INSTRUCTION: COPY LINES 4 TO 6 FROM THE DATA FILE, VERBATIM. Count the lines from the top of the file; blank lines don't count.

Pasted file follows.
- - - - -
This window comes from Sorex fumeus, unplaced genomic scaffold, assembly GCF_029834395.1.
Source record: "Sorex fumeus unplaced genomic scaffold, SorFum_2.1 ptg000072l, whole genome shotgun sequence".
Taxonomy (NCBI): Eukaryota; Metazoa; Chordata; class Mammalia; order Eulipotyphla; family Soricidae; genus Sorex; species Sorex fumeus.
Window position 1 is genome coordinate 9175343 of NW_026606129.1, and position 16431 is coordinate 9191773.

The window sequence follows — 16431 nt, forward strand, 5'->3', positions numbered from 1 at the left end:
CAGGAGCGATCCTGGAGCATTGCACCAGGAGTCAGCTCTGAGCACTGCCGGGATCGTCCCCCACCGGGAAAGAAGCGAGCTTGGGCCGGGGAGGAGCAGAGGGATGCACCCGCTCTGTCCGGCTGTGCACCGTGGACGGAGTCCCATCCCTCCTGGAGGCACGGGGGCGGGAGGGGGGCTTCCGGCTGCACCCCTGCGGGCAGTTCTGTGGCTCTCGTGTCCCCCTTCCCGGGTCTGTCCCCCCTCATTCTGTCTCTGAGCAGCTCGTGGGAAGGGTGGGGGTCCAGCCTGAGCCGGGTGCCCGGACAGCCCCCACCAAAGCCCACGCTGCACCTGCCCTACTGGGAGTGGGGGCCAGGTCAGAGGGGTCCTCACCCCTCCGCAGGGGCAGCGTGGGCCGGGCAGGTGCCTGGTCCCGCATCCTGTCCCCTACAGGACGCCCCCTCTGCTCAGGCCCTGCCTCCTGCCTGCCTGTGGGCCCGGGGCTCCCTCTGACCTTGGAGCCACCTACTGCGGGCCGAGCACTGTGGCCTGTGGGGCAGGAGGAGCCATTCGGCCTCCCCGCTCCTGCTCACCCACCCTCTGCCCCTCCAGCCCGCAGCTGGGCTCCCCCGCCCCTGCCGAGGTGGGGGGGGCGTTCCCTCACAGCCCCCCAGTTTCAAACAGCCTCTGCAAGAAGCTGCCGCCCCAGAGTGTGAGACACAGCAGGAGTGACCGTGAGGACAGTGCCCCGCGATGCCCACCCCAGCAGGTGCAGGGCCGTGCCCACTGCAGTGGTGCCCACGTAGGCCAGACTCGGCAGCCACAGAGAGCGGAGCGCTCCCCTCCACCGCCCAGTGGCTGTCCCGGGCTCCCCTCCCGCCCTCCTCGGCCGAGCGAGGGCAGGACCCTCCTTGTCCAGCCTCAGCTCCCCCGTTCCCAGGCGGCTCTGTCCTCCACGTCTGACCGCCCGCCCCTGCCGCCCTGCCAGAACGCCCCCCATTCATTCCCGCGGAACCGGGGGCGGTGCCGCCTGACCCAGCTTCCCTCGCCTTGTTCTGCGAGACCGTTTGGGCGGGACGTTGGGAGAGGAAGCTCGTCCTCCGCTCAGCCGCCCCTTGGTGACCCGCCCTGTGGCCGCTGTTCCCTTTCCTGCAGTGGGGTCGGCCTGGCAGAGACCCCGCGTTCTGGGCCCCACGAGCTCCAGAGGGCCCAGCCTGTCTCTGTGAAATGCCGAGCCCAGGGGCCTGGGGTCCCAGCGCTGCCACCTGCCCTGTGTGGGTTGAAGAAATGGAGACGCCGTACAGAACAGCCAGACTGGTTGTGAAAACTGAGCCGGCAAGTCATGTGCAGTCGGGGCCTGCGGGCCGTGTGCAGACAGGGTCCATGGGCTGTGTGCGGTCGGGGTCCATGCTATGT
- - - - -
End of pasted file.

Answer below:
Window position 1 is genome coordinate 9175343 of NW_026606129.1, and position 16431 is coordinate 9191773.

The window sequence follows — 16431 nt, forward strand, 5'->3', positions numbered from 1 at the left end:
CAGGAGCGATCCTGGAGCATTGCACCAGGAGTCAGCTCTGAGCACTGCCGGGATCGTCCCCCACCGGGAAAGAAGCGAGCTTGGGCCGGGGAGGAGCAGAGGGATGCACCCGCTCTGTCCGGCTGTGCACCGTGGACGGAGTCCCATCCCTCCTGGAGGCACGGGGGCGGGAGGGGGGCTTCCGGCTGCACCCCTGCGGGCAGTTCTGTGGCTCTCGTGTCCCCCTTCCCGGGTCTGTCCCCCCTCATTCTGTCTCTGAGCAGCTCGTGGGAAGGGTGGGGGTCCAGCCTGAGCCGGGTGCCCGGACAGCCCCCACCAAAGCCCACGCTGCACCTGCCCTACTGGGAGTGGGGGCCAGGTCAGAGGGGTCCTCACCCCTCCGCAGGGGCAGCGTGGGCCGGGCAGGTGCCTGGTCCCGCATCCTGTCCCCTACAGGACGCCCCCTCTGCTCAGGCCCTGCCTCCTGCCTGCCTGTGGGCCCGGGGCTCCCTCTGACCTTGGAGCCACCTACTGCGGGCCGAGCACTGTGGCCTGTGGGGCAGGAGGAGCCATTCGGCCTCCCCGCTCCTGCTCACCCACCCTCTGCCCCTCCAGCCCGCAGCTGGGCTCCCCCGCCCCTGCCGAGGTGGGGGGGGCGTTCCCTCACAGCCCCCCAGTTTCAAACAGCCTCTGCAAGAAGCTGCCGCCCCAGAGTGTGAGACACAGCAGGAGTGACCGTGAGGACAGTGCCCCGCGATGCCCACCCCAGCAGGTGCAGGGCCGTGCCCACTGCAGTGGTGCCCACGTAGGCCAGACTCGGCAGCCACAGAGAGCGGAGCGCTCCCCTCCACCGCCCAGTGGCTGTCCCGGGCTCCCCTCCCGCCCTCCTCGGCCGAGCGAGGGCAGGACCCTCCTTGTCCAGCCTCAGCTCCCCCGTTCCCAGGCGGCTCTGTCCTCCACGTCTGACCGCCCGCCCCTGCCGCCCTGCCAGAACGCCCCCCATTCATTCCCGCGGAACCGGGGGCGGTGCCGCCTGACCCAGCTTCCCTCGCCTTGTTCTGCGAGACCGTTTGGGCGGGACGTTGGGAGAGGAAGCTCGTCCTCCGCTCAGCCGCCCCTTGGTGACCCGCCCTGTGGCCGCTGTTCCCTTTCCTGCAGTGGGGTCGGCCTGGCAGAGACCCCGCGTTCTGGGCCCCACGAGCTCCAGAGGGCCCAGCCTGTCTCTGTGAAATGCCGAGCCCAGGGGCCTGGGGTCCCAGCGCTGCCACCTGCCCTGTGTGGGTTGAAGAAATGGAGACGCCGTACAGAACAGCCAGACTGGTTGTGAAAACTGAGCCGGCAAGTCATGTGCAGTCGGGGCCTGCGGGCCGTGTGCAGACAGGGTCCATGGGCTGTGTGCGGTCGGGGTCCATGCTATGT